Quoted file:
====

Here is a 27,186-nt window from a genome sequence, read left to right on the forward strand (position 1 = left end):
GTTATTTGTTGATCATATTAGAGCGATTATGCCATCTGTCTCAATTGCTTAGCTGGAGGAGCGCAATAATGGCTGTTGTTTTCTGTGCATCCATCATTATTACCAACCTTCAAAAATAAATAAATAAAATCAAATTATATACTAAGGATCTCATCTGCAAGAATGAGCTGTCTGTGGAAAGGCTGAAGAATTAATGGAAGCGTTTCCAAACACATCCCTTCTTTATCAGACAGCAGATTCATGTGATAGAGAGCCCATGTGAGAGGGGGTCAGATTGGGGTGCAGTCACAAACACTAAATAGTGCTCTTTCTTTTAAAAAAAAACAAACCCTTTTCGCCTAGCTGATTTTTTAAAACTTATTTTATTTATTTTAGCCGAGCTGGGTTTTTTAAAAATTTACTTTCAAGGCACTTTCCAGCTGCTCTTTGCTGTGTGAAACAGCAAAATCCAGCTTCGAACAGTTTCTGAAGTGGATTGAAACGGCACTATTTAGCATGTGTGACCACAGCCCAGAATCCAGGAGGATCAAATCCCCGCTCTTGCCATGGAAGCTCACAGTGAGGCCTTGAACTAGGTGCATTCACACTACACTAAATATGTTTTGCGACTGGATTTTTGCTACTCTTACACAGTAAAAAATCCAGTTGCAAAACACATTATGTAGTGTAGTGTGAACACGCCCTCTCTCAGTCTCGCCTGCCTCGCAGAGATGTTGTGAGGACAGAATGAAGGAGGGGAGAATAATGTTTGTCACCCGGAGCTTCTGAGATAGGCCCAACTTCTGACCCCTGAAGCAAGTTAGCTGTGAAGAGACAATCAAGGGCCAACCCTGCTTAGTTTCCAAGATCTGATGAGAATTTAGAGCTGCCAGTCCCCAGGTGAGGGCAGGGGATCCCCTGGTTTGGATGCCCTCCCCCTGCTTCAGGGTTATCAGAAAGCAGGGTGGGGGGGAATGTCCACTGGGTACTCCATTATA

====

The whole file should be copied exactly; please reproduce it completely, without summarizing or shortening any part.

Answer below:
Here is a 27,186-nt window from a genome sequence, read left to right on the forward strand (position 1 = left end):
GTTATTTGTTGATCATATTAGAGCGATTATGCCATCTGTCTCAATTGCTTAGCTGGAGGAGCGCAATAATGGCTGTTGTTTTCTGTGCATCCATCATTATTACCAACCTTCAAAAATAAATAAATAAAATCAAATTATATACTAAGGATCTCATCTGCAAGAATGAGCTGTCTGTGGAAAGGCTGAAGAATTAATGGAAGCGTTTCCAAACACATCCCTTCTTTATCAGACAGCAGATTCATGTGATAGAGAGCCCATGTGAGAGGGGGTCAGATTGGGGTGCAGTCACAAACACTAAATAGTGCTCTTTCTTTTAAAAAAAAACAAACCCTTTTCGCCTAGCTGATTTTTTAAAACTTATTTTATTTATTTTAGCCGAGCTGGGTTTTTTAAAAATTTACTTTCAAGGCACTTTCCAGCTGCTCTTTGCTGTGTGAAACAGCAAAATCCAGCTTCGAACAGTTTCTGAAGTGGATTGAAACGGCACTATTTAGCATGTGTGACCACAGCCCAGAATCCAGGAGGATCAAATCCCCGCTCTTGCCATGGAAGCTCACAGTGAGGCCTTGAACTAGGTGCATTCACACTACACTAAATATGTTTTGCGACTGGATTTTTGCTACTCTTACACAGTAAAAAATCCAGTTGCAAAACACATTATGTAGTGTAGTGTGAACACGCCCTCTCTCAGTCTCGCCTGCCTCGCAGAGATGTTGTGAGGACAGAATGAAGGAGGGGAGAATAATGTTTGTCACCCGGAGCTTCTGAGATAGGCCCAACTTCTGACCCCTGAAGCAAGTTAGCTGTGAAGAGACAATCAAGGGCCAACCCTGCTTAGTTTCCAAGATCTGATGAGAATTTAGAGCTGCCAGTCCCCAGGTGAGGGCAGGGGATCCCCTGGTTTGGATGCCCTCCCCCTGCTTCAGGGTTATCAGAAAGCAGGGTGGGGGGGAATGTCCACTGGGTACTCCATTATA